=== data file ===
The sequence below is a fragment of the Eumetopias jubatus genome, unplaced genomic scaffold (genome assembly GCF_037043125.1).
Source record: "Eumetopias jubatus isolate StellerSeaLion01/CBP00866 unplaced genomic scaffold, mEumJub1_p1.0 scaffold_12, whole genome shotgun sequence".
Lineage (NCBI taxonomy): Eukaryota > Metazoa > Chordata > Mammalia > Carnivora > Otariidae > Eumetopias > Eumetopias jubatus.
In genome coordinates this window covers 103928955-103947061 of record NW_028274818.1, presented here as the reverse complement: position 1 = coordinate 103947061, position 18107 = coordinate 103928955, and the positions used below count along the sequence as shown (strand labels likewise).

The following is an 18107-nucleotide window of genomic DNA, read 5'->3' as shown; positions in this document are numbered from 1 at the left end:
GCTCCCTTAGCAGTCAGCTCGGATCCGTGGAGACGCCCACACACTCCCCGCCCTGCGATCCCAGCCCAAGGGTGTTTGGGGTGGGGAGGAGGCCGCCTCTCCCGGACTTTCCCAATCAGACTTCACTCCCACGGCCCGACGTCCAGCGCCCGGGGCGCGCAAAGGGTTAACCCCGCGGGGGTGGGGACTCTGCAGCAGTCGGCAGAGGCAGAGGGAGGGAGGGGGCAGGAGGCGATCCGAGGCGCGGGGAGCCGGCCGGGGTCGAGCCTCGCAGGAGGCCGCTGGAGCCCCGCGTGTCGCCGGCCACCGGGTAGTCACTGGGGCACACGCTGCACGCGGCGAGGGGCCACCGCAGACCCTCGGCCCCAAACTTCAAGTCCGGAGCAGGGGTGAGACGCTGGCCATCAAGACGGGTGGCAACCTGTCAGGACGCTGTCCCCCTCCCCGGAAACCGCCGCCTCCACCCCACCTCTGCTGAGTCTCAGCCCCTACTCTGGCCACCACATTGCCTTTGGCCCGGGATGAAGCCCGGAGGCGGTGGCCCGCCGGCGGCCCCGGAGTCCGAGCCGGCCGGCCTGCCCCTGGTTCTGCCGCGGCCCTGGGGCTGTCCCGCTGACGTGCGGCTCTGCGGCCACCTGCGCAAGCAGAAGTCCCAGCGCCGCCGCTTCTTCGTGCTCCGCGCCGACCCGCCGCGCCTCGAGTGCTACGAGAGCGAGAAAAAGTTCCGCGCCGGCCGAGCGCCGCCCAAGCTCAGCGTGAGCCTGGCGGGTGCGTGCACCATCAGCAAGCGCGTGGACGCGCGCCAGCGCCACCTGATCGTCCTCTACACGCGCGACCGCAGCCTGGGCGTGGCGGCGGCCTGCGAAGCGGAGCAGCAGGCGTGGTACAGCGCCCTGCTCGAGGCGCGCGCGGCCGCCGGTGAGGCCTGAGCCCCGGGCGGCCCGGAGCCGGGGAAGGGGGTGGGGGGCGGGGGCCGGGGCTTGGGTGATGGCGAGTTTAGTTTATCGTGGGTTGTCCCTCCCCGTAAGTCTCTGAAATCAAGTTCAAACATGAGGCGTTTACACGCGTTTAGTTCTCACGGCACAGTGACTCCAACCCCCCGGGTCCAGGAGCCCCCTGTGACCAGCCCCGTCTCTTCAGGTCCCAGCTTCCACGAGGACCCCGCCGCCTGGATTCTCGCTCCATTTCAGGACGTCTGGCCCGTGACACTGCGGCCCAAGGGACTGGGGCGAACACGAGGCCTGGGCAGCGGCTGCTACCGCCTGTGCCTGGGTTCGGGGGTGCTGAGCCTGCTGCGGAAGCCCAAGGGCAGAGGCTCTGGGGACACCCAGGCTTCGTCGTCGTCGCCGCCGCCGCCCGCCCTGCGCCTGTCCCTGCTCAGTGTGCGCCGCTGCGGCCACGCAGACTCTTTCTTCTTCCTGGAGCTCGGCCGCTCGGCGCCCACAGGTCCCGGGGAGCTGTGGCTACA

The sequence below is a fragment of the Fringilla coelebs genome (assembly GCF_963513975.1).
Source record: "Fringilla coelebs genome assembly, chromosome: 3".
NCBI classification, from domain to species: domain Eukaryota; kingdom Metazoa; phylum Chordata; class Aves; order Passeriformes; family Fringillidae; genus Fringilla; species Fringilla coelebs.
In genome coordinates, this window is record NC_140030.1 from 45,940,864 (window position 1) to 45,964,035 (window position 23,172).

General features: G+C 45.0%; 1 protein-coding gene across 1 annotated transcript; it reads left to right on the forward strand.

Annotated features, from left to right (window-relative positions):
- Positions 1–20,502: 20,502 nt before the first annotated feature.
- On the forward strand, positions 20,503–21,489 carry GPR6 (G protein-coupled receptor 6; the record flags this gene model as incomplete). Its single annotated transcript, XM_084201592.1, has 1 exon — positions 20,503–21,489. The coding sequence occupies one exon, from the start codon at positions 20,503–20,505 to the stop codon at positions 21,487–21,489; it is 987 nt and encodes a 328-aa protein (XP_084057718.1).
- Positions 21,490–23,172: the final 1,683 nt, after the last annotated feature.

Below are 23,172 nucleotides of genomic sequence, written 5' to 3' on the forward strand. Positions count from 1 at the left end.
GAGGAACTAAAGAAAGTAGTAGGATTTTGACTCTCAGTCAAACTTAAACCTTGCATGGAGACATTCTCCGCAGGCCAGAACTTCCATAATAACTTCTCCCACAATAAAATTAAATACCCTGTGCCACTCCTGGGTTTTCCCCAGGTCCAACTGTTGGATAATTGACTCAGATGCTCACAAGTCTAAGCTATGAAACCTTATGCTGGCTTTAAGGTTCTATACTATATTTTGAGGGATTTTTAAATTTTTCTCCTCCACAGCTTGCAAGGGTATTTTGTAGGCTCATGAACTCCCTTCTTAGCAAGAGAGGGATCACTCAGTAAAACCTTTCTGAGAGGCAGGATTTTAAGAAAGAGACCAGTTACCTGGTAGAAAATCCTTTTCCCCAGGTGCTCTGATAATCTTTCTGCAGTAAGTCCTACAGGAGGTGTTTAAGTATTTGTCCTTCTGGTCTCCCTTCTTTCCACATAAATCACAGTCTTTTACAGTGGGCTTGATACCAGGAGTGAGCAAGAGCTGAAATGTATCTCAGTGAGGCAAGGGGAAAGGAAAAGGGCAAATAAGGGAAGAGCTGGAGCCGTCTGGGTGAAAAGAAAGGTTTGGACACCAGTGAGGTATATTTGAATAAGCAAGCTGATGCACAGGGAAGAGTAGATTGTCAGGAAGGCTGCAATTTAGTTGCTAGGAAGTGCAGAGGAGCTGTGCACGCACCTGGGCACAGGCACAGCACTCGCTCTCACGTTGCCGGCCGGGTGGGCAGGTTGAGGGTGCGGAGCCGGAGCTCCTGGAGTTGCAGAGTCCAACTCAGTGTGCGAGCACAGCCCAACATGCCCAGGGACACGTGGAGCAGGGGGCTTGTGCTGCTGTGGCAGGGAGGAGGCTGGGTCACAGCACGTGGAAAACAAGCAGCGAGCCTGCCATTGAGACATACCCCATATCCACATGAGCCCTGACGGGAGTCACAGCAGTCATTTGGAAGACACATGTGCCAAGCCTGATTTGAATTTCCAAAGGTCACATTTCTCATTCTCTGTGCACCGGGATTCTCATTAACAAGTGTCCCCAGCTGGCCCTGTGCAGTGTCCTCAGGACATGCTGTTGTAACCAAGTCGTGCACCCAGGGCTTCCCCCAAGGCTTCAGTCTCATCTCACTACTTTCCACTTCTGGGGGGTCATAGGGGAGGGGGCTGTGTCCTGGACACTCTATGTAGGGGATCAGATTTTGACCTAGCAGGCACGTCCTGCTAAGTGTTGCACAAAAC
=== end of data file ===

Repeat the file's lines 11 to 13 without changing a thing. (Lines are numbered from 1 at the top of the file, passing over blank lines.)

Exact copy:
General features: G+C 45.0%; 1 protein-coding gene across 1 annotated transcript; it reads left to right on the forward strand.

Annotated features, from left to right (window-relative positions):
- Positions 1–20,502: 20,502 nt before the first annotated feature.